April 19th 2012 by Andrew S Gibson
You have reached the archive of articles posted on my personal blog. This blog is no longer updated, but you can read my latest articles at my new website The Creative Photographer and find my photography ebooks at my new store.
Thanks for reading! Andrew.
Canon has just released a new update to Digital Photo Professional to go with the launch of the EOS 5D Mark III. The main reason for the update is that DPP now recognises files from the 5D Mark III. But Canon has also added three new features – a Digital Lens Optimiser, Compositing tool and HDR tool. Today I’m going to take a look at the first of these, the Digital Lens Optimiser, and compare its performance to a similar function in Lightroom.
If you haven’t updated your copy of DPP you can do so here. Tick the software option and the webpage will display latest updaters for both Windows and Mac OS X (version 3.11.26 for both). This version was only released on Wednesday, so most of you won’t have it. If you’ve purchased a new EOS 5D Mark III and installed DPP from the CD that comes with the camera, you still need to update it as the new version contains some fixes for errors in the original software. The update is free, and you need to have a previous version of DPP installed on your computer for it to work (you can get that from the CD that came with your EOS camera).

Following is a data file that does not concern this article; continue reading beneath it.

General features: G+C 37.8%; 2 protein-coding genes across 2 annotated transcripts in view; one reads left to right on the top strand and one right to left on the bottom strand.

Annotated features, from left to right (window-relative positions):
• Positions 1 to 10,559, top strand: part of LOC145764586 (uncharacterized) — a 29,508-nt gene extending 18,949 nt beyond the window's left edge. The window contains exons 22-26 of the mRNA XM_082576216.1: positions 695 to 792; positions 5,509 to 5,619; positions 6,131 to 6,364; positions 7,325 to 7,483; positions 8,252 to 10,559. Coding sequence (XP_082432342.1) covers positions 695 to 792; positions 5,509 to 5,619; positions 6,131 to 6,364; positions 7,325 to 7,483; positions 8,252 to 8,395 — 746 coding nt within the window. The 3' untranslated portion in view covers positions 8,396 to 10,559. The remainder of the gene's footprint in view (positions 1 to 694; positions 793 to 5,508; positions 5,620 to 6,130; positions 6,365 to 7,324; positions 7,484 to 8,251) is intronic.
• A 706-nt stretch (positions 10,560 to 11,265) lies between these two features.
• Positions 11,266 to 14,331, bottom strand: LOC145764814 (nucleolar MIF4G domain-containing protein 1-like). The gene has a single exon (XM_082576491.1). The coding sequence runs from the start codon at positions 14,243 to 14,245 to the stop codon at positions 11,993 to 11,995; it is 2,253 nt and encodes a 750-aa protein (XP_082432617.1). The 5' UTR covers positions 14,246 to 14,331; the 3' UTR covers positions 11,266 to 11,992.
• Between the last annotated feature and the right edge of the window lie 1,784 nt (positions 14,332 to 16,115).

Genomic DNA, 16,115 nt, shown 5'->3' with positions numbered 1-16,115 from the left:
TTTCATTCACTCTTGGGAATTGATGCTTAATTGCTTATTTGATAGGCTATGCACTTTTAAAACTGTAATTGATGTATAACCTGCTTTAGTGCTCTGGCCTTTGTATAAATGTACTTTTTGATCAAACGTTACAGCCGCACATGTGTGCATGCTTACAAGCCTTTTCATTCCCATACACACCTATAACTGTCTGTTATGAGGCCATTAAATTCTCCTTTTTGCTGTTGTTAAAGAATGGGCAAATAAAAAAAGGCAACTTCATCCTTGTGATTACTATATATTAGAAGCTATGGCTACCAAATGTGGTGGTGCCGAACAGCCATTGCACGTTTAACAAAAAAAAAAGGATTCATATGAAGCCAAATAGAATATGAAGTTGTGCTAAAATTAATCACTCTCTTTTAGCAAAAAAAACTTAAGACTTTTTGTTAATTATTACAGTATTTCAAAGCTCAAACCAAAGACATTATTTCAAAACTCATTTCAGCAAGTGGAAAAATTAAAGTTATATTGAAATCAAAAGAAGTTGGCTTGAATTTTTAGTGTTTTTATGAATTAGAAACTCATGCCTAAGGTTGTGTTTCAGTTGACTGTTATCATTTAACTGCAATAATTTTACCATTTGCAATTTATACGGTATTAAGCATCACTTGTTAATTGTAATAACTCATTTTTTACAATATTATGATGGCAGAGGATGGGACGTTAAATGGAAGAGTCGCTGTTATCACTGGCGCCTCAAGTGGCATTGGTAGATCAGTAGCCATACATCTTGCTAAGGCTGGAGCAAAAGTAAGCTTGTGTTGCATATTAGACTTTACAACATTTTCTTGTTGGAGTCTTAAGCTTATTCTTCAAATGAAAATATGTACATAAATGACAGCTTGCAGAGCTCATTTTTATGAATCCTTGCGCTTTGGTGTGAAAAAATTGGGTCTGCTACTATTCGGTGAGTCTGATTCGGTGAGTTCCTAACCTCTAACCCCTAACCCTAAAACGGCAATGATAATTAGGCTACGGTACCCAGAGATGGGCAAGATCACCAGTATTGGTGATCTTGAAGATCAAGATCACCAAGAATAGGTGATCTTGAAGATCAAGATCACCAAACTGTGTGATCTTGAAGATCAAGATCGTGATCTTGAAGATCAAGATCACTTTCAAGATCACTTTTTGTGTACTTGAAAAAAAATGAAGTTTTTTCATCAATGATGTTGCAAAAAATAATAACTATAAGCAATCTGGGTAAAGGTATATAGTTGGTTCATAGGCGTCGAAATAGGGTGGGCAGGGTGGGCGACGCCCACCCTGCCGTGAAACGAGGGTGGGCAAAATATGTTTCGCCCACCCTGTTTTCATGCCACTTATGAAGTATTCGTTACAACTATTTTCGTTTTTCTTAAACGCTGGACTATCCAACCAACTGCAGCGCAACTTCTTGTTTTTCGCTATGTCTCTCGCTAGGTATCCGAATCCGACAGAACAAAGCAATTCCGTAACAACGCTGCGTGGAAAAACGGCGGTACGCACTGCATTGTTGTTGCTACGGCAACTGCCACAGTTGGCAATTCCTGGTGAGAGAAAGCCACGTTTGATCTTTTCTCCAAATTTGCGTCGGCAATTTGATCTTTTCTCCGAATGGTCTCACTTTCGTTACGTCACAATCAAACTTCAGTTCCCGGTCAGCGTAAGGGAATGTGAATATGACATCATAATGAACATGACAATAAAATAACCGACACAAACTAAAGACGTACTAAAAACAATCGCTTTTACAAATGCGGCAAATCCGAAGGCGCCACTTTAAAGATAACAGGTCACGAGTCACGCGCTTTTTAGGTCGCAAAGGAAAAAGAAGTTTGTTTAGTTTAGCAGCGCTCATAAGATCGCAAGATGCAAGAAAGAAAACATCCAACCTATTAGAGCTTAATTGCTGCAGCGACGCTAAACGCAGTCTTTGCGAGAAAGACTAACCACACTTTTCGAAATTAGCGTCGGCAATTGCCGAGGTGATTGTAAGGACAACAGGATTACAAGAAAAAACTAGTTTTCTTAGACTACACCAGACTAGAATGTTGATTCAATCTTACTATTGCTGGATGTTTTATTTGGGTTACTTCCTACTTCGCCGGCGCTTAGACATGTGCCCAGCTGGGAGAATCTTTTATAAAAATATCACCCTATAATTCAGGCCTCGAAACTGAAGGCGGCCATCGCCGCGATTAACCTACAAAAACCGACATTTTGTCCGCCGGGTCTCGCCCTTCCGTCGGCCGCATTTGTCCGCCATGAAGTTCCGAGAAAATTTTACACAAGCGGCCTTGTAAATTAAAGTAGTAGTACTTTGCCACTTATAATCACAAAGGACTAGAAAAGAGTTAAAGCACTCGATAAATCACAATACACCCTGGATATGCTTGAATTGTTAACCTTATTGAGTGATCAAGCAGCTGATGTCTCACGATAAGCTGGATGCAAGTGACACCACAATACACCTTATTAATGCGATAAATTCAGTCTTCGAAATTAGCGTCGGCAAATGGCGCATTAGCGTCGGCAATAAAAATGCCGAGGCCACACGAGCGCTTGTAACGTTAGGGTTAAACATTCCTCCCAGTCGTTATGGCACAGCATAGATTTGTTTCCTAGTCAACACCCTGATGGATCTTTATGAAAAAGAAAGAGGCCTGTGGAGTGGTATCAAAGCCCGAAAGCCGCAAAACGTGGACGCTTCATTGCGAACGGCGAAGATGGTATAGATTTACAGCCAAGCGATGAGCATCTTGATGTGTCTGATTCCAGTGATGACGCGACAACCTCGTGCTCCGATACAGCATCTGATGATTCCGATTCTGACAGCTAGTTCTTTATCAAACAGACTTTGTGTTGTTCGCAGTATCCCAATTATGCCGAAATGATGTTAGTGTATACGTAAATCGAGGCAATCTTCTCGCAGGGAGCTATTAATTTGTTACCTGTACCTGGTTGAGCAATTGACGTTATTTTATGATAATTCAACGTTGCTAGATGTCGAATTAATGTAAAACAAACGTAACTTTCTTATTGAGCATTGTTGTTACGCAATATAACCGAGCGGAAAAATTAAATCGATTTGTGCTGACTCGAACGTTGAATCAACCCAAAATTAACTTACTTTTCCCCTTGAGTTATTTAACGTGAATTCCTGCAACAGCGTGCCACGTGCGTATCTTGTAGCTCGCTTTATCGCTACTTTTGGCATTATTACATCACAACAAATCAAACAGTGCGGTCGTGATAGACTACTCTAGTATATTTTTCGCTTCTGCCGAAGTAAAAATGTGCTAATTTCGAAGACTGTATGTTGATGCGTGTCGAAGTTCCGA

Digital Lens Optimiser
What does the Digital Lens Optimiser actually do? Well, according to Canon, it fixes any loss in image quality caused by diffraction or lens aberrations, and sharpens the image to compensate for any loss of resolving power. All lenses suffer from diffraction and lens aberrations to some extent, even the best quality ones, so this is a potentially useful feature. A disadvantage of inexpensive lenses, especially zooms with a wide focal range, is that they suffer from more aberrations than prime lenses and high quality zooms. The Digital Lens Optimiser can help you compensate for that, as long as you use the Raw format (it doesn’t work with JPEG or m-Raw or s-Raw files).
The Digital Lens Optimiser works with most EOS cameras. Exceptions are the EOS D30, D60, 300D, 350D, 10D and 20D/20Da.